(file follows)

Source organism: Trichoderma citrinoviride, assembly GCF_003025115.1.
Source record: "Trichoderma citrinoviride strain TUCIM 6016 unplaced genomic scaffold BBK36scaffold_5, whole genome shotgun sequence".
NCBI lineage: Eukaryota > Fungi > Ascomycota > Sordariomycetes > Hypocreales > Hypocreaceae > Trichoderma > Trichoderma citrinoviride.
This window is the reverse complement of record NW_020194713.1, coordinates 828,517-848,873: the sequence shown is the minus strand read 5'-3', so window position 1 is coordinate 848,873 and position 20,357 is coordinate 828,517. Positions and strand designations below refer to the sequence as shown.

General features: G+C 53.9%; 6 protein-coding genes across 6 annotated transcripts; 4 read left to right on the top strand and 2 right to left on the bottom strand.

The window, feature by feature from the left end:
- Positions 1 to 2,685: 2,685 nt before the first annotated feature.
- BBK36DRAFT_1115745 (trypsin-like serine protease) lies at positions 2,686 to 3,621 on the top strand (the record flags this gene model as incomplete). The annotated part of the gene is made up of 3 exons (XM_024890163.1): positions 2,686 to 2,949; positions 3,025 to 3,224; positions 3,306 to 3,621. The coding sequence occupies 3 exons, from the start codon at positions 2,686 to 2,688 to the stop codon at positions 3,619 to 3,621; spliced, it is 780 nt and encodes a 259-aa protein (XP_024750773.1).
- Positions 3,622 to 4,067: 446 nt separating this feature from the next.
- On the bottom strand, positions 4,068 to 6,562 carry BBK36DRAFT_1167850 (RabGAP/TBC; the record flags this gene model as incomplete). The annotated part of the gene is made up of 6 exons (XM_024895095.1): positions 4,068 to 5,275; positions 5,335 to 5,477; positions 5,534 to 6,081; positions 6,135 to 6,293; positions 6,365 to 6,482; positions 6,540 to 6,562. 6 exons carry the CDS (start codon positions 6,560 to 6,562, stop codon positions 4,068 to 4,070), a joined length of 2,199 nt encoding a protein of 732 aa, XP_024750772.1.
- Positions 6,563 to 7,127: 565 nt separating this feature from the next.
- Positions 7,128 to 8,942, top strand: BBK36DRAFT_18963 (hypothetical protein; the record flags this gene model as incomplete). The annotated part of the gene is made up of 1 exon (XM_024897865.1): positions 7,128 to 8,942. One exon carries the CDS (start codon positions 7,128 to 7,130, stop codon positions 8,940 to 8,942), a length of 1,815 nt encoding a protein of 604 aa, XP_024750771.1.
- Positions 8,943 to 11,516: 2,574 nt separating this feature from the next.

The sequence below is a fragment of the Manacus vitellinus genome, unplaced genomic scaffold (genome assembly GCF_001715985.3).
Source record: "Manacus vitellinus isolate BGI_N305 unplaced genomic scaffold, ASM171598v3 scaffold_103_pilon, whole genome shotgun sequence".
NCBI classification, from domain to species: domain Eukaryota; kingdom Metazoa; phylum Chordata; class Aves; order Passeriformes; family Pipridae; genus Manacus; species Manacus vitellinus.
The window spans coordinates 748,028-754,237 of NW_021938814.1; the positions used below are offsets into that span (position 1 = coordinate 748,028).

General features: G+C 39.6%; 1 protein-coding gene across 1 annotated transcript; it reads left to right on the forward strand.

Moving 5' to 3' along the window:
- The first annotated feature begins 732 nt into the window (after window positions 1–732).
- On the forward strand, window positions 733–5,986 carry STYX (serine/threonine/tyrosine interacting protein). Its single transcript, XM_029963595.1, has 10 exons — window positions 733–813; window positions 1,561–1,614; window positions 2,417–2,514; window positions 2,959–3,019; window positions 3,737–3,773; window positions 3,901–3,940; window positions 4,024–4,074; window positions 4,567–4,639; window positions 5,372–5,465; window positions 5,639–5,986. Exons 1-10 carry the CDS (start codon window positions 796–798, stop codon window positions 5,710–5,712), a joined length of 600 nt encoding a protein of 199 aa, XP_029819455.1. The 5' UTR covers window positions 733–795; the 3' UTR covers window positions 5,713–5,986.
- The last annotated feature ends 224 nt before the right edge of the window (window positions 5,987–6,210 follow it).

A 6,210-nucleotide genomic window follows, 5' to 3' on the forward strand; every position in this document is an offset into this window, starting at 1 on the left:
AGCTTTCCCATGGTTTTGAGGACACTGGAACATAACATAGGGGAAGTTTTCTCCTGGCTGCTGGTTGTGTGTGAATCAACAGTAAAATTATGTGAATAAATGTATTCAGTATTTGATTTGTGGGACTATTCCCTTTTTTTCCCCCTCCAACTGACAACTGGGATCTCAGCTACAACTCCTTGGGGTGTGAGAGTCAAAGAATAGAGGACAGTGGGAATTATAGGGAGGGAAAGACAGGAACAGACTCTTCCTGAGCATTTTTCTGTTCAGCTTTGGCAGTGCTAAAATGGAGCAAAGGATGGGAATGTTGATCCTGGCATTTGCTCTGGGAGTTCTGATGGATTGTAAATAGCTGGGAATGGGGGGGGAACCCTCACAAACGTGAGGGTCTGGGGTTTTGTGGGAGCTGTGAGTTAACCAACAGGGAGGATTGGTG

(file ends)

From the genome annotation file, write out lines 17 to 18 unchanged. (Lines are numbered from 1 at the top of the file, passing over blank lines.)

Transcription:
The window spans coordinates 748,028-754,237 of NW_021938814.1; the positions used below are offsets into that span (position 1 = coordinate 748,028).

General features: G+C 39.6%; 1 protein-coding gene across 1 annotated transcript; it reads left to right on the forward strand.